Yes, in late 2008, scientists observed water vapor spewing from Enceladus\'s surface. This could indicate the presence of liquid water, which might also make it possible for Enceladus to support life. Candice Hansen, a scientist with NASA\'s Jet Propulsion Lab in California headed up a research team on the plumes after they were found to be moving at ~2,189 kilometres per hour (1,360 miles per hour). Since that speed is unusual and is usually attained when water is involved, they decided to investigate the compositions of the plumes.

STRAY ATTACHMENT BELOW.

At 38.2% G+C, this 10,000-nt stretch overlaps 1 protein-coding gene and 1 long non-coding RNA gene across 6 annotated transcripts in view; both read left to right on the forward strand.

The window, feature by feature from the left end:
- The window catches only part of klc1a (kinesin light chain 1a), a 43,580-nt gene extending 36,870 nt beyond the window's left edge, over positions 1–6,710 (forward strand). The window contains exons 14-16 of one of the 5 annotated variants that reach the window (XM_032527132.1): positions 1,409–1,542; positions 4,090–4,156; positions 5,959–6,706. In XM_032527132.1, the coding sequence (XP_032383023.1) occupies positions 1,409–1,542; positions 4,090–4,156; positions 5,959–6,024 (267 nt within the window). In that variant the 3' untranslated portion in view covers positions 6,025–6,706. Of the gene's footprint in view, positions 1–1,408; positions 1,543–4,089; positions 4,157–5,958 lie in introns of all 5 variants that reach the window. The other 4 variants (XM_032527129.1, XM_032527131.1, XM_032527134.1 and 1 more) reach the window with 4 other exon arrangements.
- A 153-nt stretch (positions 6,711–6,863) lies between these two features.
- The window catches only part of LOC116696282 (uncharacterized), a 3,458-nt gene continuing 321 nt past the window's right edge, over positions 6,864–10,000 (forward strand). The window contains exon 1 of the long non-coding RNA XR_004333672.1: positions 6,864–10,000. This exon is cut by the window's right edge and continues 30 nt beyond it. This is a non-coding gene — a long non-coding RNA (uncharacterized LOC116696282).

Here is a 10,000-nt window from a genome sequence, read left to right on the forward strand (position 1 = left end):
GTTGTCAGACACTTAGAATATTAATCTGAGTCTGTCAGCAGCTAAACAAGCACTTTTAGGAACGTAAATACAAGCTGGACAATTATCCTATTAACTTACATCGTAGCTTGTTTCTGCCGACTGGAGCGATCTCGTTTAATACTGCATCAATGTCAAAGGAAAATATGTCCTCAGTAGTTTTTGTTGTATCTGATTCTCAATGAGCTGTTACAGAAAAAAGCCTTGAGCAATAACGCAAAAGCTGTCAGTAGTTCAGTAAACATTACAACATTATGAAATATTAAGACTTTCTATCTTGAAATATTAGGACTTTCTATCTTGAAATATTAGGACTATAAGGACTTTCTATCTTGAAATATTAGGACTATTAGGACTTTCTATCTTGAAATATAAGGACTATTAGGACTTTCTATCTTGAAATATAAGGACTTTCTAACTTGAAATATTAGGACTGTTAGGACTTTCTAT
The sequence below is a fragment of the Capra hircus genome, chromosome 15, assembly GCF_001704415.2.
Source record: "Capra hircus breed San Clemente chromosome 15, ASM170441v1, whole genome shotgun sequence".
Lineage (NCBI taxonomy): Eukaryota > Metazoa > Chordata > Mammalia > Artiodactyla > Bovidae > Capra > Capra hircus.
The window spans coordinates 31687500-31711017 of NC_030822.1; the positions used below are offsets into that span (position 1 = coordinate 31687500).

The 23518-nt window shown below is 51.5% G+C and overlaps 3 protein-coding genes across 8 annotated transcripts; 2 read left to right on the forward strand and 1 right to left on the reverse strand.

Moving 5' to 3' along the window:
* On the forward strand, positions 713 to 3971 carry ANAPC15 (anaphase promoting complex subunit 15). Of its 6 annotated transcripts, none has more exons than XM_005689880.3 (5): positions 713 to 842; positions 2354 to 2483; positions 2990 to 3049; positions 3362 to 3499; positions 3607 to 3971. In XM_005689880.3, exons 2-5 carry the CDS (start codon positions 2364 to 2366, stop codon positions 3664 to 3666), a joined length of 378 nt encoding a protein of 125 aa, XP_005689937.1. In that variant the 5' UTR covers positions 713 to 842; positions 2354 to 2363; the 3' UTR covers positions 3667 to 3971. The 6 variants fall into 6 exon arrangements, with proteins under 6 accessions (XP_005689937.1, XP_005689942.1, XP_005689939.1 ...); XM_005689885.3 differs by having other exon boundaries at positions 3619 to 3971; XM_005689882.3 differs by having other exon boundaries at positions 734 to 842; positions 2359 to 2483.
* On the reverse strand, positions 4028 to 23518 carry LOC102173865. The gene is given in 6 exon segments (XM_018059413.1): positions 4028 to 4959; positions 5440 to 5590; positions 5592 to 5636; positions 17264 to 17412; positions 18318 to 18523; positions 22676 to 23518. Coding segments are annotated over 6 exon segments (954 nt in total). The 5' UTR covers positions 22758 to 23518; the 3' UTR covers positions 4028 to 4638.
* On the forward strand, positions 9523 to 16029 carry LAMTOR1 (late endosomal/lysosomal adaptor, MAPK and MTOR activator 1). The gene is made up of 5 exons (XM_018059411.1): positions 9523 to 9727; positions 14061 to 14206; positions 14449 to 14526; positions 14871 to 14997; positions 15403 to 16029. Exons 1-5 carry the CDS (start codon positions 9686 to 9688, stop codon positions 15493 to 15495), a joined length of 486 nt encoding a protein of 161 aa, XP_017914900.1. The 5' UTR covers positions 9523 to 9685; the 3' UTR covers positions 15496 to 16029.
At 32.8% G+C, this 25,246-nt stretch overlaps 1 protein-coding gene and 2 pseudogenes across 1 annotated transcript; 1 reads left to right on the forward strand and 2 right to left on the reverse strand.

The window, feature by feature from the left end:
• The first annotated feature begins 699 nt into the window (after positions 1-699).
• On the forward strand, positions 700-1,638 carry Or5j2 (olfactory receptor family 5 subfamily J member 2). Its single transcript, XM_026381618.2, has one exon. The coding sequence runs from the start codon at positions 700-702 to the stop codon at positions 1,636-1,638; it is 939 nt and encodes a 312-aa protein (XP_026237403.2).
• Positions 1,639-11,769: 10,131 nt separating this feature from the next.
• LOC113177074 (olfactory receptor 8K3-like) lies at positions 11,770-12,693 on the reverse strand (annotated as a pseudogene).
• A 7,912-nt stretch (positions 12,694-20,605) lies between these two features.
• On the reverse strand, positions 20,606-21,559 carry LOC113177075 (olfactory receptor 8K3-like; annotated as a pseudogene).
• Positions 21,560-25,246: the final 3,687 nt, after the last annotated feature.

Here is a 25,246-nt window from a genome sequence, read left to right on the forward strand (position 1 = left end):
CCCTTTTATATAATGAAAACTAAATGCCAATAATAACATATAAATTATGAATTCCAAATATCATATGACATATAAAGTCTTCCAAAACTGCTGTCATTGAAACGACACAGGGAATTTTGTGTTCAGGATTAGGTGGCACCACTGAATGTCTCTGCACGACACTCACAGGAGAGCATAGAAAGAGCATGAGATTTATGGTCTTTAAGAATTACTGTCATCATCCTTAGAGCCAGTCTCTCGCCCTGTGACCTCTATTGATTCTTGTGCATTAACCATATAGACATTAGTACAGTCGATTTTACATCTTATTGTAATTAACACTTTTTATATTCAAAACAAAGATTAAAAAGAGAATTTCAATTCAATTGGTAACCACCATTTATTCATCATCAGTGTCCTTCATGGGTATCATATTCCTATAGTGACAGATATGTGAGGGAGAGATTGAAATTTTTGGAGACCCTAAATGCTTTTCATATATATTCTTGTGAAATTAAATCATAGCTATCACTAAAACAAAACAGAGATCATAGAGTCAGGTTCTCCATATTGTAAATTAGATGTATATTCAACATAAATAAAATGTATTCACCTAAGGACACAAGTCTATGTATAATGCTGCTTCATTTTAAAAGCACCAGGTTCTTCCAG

Evidence from the Cassini probe points to a possible global liquid ocean beneath the frozen surface.Particles of ice analysed by Cassini revealed that the ice was of salt water which could, it is surmised, only occur in a large liquid body of water, as such Enceladus is a candidate for the harbouring of extraterrestrial life. An alternative interpretation of the results is of large water filled caverns.